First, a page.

|Publication number||US7815096 B2|
|Application number||US 12/292,342|
|Publication date||Oct 19, 2010|
|Filing date||Nov 17, 2008|
|Priority date||May 16, 2006|
|Also published as||CA2652436A1, CN101557900A, US20090166399, WO2007131360A1|
|Publication number||12292342, 292342, US 7815096 B2, US 7815096B2, US-B2-7815096, US7815096 B2, US7815096B2|
|Inventors||Craig J. Hamilton|
|Original Assignee||Celestica International Inc.|
|Export Citation||BiBTeX, EndNote, RefMan|
|Patent Citations (29), Non-Patent Citations (1), Referenced by (1), Classifications (7), Legal Events (2)|
|External Links: USPTO, USPTO Assignment, Espacenet|
This application is a continuation of International PCT Application No. PCT/CA2007/000865 filed on May 15, 2007 which claims priority from U.S. Provisional Application No. 60/800,396 filed on May 16, 2006, the contents of which are both hereby incorporated by reference.
The following relates to soldering and has particular utility in solder fountain flow wells used in pin through hole (PTH) rework processes.
Many electronic components, e.g. connectors, have a series of protruding pins that are used to connect such components to a printed circuit board (PCB) by way of pin through hole (PTH) barrels installed in the PCB. PTH barrels are generally “spool” shaped and include an annular sleeve defining a central aperture which extends through the thickness of the PCB and an upper and lower annular ring attached to the sleeve that extend over a portion of the upper and lower surfaces of the PCB in the vicinity of the sleeve. The interface of the rings and the sleeves of a PTH barrel is often referred to as a barrel “knee”. The PTH barrels are typically made from copper.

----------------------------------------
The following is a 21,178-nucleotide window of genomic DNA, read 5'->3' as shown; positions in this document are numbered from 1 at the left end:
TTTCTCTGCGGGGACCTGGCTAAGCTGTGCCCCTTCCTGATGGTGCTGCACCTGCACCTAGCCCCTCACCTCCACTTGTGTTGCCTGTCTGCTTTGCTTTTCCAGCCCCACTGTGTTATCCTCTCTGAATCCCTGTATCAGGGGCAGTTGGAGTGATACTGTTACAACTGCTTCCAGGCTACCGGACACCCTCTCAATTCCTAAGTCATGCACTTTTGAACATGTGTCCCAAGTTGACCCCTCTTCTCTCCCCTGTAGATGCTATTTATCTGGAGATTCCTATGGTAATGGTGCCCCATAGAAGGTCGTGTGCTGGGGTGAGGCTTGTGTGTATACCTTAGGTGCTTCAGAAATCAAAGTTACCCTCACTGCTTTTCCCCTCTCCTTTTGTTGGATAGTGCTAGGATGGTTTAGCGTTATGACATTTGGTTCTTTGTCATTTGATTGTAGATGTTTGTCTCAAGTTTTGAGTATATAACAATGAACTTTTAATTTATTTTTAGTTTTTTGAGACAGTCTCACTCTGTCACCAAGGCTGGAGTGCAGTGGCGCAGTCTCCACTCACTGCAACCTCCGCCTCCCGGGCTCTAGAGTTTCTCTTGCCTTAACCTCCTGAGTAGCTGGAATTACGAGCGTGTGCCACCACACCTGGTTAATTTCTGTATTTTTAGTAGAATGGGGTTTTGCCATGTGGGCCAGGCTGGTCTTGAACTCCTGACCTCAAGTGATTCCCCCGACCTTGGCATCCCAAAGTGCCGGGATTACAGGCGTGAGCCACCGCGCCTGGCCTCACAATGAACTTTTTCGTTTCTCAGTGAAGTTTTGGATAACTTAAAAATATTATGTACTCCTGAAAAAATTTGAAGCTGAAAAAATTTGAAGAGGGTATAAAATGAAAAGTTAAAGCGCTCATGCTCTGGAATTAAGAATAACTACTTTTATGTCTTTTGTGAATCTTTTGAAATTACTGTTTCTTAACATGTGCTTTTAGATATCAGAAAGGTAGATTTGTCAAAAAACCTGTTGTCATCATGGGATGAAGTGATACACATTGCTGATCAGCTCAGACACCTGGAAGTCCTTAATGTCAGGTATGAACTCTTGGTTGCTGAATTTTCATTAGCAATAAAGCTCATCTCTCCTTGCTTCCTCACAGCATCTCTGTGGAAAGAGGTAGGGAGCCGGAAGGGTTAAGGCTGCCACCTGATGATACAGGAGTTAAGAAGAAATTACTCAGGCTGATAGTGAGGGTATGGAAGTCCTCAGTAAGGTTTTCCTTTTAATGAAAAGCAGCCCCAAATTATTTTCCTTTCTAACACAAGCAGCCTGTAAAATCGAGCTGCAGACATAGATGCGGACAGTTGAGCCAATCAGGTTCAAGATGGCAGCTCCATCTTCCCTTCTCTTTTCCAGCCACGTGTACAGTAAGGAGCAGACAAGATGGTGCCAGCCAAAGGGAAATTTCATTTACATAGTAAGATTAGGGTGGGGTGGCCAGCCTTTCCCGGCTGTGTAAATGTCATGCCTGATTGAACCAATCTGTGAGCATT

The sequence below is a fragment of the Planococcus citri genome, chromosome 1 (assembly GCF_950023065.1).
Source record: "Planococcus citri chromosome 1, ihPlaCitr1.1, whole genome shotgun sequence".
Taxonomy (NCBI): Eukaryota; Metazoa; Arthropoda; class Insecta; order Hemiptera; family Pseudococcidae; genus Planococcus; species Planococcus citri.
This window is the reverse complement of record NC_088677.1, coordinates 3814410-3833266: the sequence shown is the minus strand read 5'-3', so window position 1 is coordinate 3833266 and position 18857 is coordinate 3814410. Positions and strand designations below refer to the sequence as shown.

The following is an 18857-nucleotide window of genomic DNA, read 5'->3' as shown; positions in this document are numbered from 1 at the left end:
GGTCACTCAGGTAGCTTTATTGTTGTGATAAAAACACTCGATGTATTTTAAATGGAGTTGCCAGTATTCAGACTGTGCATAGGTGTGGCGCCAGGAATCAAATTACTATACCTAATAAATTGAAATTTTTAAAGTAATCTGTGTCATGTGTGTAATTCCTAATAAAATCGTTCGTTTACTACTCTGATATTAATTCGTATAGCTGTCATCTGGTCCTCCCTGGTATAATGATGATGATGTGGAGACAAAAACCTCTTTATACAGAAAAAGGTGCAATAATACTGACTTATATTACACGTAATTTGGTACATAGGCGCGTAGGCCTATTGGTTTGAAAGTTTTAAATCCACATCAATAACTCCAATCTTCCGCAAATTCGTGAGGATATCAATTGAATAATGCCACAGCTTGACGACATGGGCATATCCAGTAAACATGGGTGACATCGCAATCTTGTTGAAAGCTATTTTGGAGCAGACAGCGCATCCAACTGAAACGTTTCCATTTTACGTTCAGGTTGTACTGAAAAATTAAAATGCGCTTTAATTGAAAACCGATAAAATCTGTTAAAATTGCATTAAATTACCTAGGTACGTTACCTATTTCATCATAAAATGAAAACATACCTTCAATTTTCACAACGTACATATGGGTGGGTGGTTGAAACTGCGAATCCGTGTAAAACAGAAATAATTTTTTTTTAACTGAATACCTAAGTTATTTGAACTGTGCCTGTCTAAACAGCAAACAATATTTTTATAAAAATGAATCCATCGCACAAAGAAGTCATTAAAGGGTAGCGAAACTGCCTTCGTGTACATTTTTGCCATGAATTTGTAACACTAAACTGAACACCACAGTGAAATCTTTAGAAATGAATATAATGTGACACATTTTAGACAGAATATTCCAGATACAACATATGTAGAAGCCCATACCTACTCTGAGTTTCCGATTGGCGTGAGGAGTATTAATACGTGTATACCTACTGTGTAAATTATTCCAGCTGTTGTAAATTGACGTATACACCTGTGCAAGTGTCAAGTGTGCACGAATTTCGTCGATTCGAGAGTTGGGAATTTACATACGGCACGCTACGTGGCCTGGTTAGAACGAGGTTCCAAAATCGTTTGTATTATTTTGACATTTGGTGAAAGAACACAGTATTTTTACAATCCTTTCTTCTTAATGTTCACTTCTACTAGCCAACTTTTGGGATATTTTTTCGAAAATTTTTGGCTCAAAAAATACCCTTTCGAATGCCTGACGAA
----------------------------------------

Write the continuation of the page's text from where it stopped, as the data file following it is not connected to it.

To attach the component to the PCB, the pins are aligned with respective PTH barrels, the pins are fed through the central apertures defined by the respective barrels, and the pins are then soldered to the barrels as is well known in the art. In order to decrease the time in soldering the pins, a wave solder machine may be used to effect the primary attachment of the component to the PCB. Often, however, certain ones of the solder joints require reworking and undergo a rework process. Reworking the solder joints can be accomplished using a solder fountain.
A solder fountain includes a solder pot that contains a quantity of molten solder and a pump for pumping the molten solder up through a flow well which provides a wave of liquid solder that is used to rework the solder joints of the PTH barrels. Unused solder is re-circulated to the solder pot using a spill mechanism. The pump is typically adjustable such that the flow rate of the solder can be controlled. The temperature of the molten solder can also be controlled in order for the solder in the solder wave to attain a particular temperature.
As is well know in the art, solder is a fusible metal alloy, often made of tin and lead, which is melted to join metallic surfaces. The use of lead in general has become increasingly undesirable, leading to much interest in lead-free solders. Such lead-free solders contain tin, copper, silver, and sometimes bismuth, indium, zinc, and other metals in varying amounts. The lead-free replacements for conventional solder have higher melting points, and often this leads to the need to re-engineer some components and materials used in electronic assemblies such as PCBs. Lead-free solder joints may produce mechanically weaker joints depending on service and manufacture conditions, which may lead to a decrease in reliability using such solders.